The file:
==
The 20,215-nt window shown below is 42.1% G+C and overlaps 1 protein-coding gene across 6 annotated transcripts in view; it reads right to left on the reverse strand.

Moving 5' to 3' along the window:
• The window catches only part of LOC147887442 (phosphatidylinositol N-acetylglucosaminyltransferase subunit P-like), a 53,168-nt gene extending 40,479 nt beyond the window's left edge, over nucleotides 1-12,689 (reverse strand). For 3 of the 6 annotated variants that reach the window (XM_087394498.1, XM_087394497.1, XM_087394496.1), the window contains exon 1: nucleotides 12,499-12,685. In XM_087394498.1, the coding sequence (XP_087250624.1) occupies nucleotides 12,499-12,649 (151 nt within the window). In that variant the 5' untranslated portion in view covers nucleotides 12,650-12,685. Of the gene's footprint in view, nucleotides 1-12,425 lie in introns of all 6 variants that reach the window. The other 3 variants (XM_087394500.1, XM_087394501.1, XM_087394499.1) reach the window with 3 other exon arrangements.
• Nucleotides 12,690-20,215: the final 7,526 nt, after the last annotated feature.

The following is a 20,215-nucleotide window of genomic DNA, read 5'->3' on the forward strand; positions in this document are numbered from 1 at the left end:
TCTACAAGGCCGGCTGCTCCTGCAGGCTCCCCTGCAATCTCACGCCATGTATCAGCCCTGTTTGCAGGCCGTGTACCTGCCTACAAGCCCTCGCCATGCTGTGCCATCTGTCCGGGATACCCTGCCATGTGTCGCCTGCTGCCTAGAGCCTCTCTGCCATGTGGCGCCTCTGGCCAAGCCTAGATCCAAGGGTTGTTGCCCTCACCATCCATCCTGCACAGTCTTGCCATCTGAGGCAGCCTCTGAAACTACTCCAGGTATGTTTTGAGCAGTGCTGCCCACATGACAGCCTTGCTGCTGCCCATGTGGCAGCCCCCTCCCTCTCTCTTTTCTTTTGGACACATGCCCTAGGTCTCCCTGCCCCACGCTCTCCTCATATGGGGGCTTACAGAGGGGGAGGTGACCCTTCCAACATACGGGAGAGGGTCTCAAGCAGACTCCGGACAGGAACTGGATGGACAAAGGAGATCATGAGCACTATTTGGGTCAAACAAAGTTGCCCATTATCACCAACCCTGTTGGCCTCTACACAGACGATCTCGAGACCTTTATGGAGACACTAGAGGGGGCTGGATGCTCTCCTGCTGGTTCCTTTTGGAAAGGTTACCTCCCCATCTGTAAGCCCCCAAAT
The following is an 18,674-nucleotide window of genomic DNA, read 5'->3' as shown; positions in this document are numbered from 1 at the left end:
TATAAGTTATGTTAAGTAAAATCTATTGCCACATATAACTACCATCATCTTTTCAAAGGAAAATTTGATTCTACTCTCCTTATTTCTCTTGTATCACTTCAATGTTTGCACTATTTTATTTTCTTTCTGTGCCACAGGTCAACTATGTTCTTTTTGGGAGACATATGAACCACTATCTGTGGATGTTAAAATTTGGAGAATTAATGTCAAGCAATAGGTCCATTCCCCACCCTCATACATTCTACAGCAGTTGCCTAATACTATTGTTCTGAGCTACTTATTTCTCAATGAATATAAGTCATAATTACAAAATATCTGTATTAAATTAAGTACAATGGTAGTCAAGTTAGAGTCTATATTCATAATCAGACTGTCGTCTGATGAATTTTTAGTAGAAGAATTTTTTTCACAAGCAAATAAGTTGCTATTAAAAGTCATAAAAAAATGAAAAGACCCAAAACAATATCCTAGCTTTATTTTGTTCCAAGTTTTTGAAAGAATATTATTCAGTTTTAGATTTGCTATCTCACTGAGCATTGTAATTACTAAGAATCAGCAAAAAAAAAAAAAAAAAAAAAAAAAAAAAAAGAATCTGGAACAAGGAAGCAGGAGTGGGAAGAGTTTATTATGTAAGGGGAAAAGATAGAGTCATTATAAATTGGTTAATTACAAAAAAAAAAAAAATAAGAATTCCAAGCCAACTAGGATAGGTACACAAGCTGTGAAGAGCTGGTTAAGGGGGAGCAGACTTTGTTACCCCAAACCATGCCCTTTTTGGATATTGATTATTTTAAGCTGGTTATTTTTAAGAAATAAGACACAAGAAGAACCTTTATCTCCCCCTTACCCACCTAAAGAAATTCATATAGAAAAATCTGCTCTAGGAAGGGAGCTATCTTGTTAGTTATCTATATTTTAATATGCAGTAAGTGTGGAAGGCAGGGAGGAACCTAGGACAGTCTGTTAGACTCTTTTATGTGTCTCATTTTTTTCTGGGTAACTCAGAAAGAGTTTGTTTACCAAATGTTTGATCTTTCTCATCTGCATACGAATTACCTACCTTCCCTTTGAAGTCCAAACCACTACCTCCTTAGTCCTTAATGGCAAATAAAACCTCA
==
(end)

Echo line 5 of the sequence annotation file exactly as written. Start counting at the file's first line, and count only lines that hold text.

The following is a 20,215-nucleotide window of genomic DNA, read 5'->3' on the forward strand; positions in this document are numbered from 1 at the left end: